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Booker, Harris Pass Historic Anti-Lynching Bill in Senate

Senate passes anti-lynching bill

The United States Senate cleared legislation that could finally make lynching a federal crime for the first time in the nation’s history.

Sens. Kamala Harris (D-CA), Cory Booker (D-NJ), and Tim Scott (R-SC) introduced the bipartisan bill that aims to make lynching punishable under federal hate crime laws. 

The federal law they hope to amend, the Matthew Shepard and James Byrd, Jr. Hate Crimes Prevention Act, was signed into law by President Obama in 2009. 

Last December, the senators successfully passed a similar bill in the then-Republican-controlled Senate, but it failed to clear the House before the end of the 115th Congress.

Booker spoke on the floor about the importance of the anti-lynching legislation and referenced actor Jussie Smollet, hours after the actor was on Good Morning America. The openly gay star was the victim of an alleged hate crime last month where a rope was put around his neck by two white men, according to local police reports.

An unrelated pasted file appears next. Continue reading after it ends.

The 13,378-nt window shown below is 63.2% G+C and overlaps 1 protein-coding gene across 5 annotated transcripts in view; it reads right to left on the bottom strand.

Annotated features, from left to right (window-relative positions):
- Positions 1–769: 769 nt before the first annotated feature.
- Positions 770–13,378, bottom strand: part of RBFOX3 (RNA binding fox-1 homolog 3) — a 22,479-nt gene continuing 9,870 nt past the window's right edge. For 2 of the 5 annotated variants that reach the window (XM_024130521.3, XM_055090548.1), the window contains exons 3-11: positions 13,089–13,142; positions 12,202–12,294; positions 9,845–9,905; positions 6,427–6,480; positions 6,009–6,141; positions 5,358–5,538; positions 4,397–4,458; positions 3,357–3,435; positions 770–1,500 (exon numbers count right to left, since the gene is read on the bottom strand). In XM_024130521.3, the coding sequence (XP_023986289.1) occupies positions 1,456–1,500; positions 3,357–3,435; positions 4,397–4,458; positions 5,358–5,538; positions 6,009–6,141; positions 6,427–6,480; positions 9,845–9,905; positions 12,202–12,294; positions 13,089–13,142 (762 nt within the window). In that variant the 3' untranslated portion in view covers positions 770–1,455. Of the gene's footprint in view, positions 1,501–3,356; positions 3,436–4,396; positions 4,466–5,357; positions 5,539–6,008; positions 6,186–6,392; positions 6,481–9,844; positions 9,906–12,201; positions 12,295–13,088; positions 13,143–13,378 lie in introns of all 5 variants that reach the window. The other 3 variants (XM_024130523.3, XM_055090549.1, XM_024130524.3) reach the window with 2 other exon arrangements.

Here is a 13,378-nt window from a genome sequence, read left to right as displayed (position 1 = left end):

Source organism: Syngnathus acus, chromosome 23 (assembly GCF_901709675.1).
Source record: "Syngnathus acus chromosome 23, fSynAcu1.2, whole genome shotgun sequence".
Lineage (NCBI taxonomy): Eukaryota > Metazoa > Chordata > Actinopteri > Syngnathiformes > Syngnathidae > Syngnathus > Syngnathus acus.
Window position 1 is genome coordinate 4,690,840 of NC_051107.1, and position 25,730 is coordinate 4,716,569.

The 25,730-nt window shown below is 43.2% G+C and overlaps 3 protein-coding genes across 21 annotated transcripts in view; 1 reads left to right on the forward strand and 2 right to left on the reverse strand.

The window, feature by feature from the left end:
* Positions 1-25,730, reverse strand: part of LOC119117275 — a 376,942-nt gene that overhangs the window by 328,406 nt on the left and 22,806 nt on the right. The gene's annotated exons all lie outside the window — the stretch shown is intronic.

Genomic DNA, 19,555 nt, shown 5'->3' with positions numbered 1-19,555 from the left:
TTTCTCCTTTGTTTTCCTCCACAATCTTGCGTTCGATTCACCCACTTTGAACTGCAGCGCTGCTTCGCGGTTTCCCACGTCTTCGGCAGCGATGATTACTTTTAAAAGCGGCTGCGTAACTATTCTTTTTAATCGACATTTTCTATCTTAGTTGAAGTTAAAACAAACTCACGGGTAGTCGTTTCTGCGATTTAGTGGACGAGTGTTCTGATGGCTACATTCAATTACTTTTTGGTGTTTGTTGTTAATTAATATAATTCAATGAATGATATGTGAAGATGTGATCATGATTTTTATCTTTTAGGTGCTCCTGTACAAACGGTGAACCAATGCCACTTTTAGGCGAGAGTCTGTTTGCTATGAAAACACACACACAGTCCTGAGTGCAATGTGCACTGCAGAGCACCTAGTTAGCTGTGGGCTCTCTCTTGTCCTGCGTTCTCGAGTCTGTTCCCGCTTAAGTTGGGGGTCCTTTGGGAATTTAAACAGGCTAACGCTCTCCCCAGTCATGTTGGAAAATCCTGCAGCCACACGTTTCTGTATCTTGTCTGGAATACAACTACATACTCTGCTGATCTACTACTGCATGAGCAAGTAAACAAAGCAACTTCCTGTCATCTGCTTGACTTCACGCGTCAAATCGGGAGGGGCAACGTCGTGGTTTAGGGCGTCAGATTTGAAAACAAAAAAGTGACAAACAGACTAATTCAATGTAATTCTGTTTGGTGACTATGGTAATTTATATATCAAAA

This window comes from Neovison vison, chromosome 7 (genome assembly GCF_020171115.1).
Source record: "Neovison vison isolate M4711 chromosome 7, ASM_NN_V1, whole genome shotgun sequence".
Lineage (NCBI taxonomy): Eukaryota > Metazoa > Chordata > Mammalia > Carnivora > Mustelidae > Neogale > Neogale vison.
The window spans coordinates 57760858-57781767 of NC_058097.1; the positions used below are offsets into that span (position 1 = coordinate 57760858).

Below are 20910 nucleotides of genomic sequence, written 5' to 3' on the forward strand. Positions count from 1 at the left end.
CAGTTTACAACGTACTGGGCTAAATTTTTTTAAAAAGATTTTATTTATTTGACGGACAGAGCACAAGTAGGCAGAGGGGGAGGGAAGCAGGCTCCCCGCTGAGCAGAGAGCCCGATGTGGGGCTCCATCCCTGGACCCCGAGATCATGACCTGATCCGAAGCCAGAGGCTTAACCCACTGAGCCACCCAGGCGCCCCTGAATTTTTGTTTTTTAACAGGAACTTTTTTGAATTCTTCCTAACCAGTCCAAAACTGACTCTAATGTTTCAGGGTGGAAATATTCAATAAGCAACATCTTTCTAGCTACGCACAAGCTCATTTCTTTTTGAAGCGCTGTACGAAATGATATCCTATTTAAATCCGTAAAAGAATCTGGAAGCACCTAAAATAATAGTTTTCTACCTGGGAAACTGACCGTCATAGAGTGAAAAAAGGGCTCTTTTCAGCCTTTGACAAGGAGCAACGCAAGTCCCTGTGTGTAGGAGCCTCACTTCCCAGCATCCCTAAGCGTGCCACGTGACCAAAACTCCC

"Justice for the victims of lynching has been too long denied and as we look forward we must collectively in this body make a strong, unequivocal statement," the senator, who is running for U.S. president in the 2020 cycle, stated.

Harris, who has also pointed to Smollett’s attack as evidence to why their bill should become law, echoed these sentiments.

"We must confront hate in our country... We are now making clear there will be serious, swift and severe consequences," the senator, who is also a presidential hopeful, said on the floor.

Congress has attempted to pass anti-lynching legislation over 200 times since 1918, according to Harris. In 2005, the Senate passed a resolution apologizing to victims of lynching.

The measure will now head to the Democrat-controlled House and is expected to pass.

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